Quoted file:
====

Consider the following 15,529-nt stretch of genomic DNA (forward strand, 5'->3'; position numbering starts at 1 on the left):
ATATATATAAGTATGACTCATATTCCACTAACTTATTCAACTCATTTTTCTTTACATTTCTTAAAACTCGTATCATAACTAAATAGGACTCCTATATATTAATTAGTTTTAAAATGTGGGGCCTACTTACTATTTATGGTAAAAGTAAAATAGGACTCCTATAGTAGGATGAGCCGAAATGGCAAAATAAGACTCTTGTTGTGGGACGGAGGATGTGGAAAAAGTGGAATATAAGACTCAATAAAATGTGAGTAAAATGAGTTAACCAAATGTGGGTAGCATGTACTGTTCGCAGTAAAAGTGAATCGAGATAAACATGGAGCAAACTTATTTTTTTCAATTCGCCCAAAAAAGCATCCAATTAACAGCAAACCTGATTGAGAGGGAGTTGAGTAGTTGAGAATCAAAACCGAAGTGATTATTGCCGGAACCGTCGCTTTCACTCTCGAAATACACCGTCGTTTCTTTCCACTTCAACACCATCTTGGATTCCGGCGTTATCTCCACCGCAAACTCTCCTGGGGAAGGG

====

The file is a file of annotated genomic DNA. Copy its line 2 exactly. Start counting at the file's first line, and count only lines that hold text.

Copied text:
ATATATATAAGTATGACTCATATTCCACTAACTTATTCAACTCATTTTTCTTTACATTTCTTAAAACTCGTATCATAACTAAATAGGACTCCTATATATTAATTAGTTTTAAAATGTGGGGCCTACTTACTATTTATGGTAAAAGTAAAATAGGACTCCTATAGTAGGATGAGCCGAAATGGCAAAATAAGACTCTTGTTGTGGGACGGAGGATGTGGAAAAAGTGGAATATAAGACTCAATAAAATGTGAGTAAAATGAGTTAACCAAATGTGGGTAGCATGTACTGTTCGCAGTAAAAGTGAATCGAGATAAACATGGAGCAAACTTATTTTTTTCAATTCGCCCAAAAAAGCATCCAATTAACAGCAAACCTGATTGAGAGGGAGTTGAGTAGTTGAGAATCAAAACCGAAGTGATTATTGCCGGAACCGTCGCTTTCACTCTCGAAATACACCGTCGTTTCTTTCCACTTCAACACCATCTTGGATTCCGGCGTTATCTCCACCGCAAACTCTCCTGGGGAAGGG